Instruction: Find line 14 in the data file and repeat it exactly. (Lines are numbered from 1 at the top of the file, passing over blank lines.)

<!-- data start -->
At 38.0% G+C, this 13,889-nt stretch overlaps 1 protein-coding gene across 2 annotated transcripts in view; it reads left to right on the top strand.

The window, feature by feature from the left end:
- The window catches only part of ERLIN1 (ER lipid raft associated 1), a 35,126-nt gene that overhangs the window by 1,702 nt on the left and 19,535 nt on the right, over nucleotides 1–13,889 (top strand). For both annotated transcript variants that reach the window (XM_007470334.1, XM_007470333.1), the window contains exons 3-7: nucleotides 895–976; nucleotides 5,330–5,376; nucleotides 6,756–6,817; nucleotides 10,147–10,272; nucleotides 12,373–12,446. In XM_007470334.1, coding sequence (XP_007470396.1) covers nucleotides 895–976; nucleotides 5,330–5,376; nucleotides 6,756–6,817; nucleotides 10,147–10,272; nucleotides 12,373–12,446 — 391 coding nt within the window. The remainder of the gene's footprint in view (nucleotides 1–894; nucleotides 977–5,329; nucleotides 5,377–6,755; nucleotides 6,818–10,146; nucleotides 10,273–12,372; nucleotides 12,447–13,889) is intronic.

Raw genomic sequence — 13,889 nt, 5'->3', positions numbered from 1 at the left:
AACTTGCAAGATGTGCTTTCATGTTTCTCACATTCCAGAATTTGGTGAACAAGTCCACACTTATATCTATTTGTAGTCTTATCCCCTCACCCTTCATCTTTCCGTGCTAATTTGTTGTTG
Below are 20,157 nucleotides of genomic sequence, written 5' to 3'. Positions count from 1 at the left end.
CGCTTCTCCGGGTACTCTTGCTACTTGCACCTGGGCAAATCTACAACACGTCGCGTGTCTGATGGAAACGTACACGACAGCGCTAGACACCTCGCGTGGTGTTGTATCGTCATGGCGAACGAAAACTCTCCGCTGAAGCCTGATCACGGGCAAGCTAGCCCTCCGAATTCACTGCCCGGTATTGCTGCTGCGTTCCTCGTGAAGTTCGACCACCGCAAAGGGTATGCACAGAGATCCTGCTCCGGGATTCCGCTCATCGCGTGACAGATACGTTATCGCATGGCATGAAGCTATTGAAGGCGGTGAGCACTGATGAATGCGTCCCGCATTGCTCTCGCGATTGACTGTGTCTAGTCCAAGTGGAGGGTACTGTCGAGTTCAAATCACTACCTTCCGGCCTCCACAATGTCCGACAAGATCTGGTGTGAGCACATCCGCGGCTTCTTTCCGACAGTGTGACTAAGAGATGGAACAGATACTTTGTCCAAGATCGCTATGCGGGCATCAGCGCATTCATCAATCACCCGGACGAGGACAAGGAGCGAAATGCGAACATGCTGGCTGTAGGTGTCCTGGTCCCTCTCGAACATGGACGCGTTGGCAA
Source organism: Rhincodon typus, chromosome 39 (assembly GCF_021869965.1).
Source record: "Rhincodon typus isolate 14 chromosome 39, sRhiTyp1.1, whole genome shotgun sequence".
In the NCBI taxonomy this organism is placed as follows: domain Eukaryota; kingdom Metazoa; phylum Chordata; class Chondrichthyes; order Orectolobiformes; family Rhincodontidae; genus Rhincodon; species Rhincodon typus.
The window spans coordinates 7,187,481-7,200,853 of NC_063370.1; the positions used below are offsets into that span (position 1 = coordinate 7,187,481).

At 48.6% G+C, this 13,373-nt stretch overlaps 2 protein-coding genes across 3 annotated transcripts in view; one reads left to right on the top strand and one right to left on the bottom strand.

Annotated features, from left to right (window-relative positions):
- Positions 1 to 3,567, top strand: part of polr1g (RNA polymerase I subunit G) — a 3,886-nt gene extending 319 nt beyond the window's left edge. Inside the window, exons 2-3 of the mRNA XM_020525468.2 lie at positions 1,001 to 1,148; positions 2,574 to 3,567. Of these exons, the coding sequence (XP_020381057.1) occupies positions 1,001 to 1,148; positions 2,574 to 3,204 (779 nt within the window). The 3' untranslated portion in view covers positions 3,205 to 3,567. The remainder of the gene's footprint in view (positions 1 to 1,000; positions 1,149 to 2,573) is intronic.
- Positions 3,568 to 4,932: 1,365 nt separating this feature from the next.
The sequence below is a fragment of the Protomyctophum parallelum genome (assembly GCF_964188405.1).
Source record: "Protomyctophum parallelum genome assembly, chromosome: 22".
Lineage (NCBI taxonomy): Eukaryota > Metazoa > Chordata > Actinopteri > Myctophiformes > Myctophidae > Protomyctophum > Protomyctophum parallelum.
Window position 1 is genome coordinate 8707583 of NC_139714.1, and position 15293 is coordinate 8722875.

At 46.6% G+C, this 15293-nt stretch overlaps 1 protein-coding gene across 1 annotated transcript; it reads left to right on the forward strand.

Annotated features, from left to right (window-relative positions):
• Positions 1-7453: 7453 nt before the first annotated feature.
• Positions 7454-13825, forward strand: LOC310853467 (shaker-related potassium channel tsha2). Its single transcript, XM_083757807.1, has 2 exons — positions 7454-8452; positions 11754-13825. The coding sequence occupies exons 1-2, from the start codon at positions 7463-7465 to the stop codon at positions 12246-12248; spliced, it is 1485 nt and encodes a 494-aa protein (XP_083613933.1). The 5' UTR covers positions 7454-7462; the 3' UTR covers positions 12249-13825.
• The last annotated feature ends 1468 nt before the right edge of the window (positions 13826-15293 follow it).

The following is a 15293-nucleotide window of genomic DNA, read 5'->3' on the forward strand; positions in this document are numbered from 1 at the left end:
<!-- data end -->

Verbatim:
- Positions 1 to 3,567, top strand: part of polr1g (RNA polymerase I subunit G) — a 3,886-nt gene extending 319 nt beyond the window's left edge. Inside the window, exons 2-3 of the mRNA XM_020525468.2 lie at positions 1,001 to 1,148; positions 2,574 to 3,567. Of these exons, the coding sequence (XP_020381057.1) occupies positions 1,001 to 1,148; positions 2,574 to 3,204 (779 nt within the window). The 3' untranslated portion in view covers positions 3,205 to 3,567. The remainder of the gene's footprint in view (positions 1 to 1,000; positions 1,149 to 2,573) is intronic.